Abhi Deshpande, a Hyderabad-based serial entrepreneur, likes to say that he always ventures into sectors before they become the next hot thing.
In the year In 1998, Deshpande launched India’s first e-commerce site, Malamalall.com, which was essentially an online marketplace for ethnic wear brands. Deshpande said proudly. CASIA, the market was not ready for the site. Although Malamal is not good, he has learned a lot from running the business.
The next startup founded in 2007 was Martjack, a software-as-a-service company, which again claimed to be one of the first SaaS companies in India. Deshpande Martjak has worked with companies like Pizza Hut, Walmart and Future Group. Eight years later, he sold it to Capillary Technologies.
After that, Deshpande ventured into venture capital investment. This time the tech startup was the talk of the town. VC companies from the United States and China have been investing in the country. However, the entrepreneur-investor as V.C. Deshpande still had at least one more start in him and he didn’t want to hang up his boots as someone who had started and led.
Deshpande did some research and decided that with India’s $14 billion waste management by 2025, waste management could be his next big thing.
Deshpande, along with former partners Abhishek Deshpande and Anirudha Jalan, started Recykal, a waste collection company in 2017, which works with ragpickers who collect waste from homes and deposit the waste at recycling centres. To streamline the process, Recycle has released an app called UZ, where individuals can schedule garbage pickups.
However, the economics of the UZ class were not sound. “Homes are not giant generators of waste every day and the amount of waste we collect is not enough for recyclers,” said Deshpande, founder and CEO of Recycle.
Waste recycling involves many parties: ragpickers, waste collection centers, municipalities, recyclers, and mass waste generators that include schools, hotels, restaurants, factories, and shopping malls.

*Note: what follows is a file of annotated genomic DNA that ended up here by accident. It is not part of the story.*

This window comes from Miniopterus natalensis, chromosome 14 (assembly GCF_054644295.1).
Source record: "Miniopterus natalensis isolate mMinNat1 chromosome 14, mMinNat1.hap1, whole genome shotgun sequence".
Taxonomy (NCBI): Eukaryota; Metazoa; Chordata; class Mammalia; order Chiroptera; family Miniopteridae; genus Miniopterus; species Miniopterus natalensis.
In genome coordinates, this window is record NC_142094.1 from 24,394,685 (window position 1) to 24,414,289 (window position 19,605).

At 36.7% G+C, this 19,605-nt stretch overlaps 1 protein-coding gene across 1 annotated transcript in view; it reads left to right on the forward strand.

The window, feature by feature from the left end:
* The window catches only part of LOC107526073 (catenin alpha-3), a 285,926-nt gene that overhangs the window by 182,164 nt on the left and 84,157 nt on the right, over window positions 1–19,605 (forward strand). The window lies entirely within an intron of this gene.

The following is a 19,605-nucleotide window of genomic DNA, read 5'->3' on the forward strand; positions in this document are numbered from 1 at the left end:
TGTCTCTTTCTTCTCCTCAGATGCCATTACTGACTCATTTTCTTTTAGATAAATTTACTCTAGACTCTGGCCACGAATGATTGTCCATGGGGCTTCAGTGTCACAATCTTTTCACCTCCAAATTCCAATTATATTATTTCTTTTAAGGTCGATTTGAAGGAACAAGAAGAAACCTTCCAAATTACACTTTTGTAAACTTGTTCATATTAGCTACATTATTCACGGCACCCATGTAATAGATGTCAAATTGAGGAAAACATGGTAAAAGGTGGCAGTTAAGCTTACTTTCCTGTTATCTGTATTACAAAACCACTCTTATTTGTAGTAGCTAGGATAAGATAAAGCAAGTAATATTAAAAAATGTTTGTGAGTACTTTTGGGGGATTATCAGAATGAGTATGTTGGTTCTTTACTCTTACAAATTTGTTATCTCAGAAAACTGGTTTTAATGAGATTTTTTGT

Deshpande understands that no single product or app can cover everyone’s needs and unique situations. As Recykal upgraded its operations, Deshpande realized that it had to approach bulk waste generators that produced at least 10 kilos of waste per day. In this way, it is economically beneficial for the company and maintains a constant supply for the recyclers.
In the year In 2019, Recykal brought to the B2B model, which built products for everyone who recycles.
Recykal created a new app for companies to send trash pick-up requests that include details like the amount and types of trash. The company sends ragpickers who transport this waste to different collection centers.
Then Resical created a marketplace to connect waste collection centers and recyclers. Deshpande says this diverts six to 20 tonnes of waste to recyclers every month, providing a steady stream of raw material for their business. The company says it works with 160 recyclers in 25 states and has facilitated the recycling of more than 30,000 metric tons of plastic waste.
Promoting the recycling pillar, the Indian government’s legislation on plastic waste management introduced Extended Producer Responsibility or EPR in 2016. This mandates companies that generate plastic waste to collect and recycle a certain percentage of it.
“These brands didn’t know who to contact to take care of EPR, and because we already had a marketplace, we created an EPR tool for brands. They create their target on the platform, we ensure that it is done within the stipulated time and when it is done, they can submit the details to the government through our EPR tool,” said Deshpande.
Recykal works with over 75 brands including Coke, Pepsi, Unilever, LG and Panasonic.
In addition to marketplaces, the company has also developed a cloud-based enterprise resource planning (ERP) tool for solid waste collection centers. It is used by more than 2,000 customers.
Currently, Recykal only collects paper, plastic and electronic waste. This year, it is looking to expand its business into two new categories – tires and batteries. “These are the two categories where the government wants to bring EPR,” Deshpande said.
In the year In late 2020, the company raised an undisclosed amount from Singapore-based Circulate Capital. Recykal is looking to raise $10-14 million in its Series A round.
Deshpande said, “I started this company because I had made good money from my previous business, so I wanted to get into a space that would bring me a lot of money and create value for society.”
This article is part of KrASIA’s “Startup Stories” series, where KrASIA writers talk to founders of tech companies in South and Southeast Asia.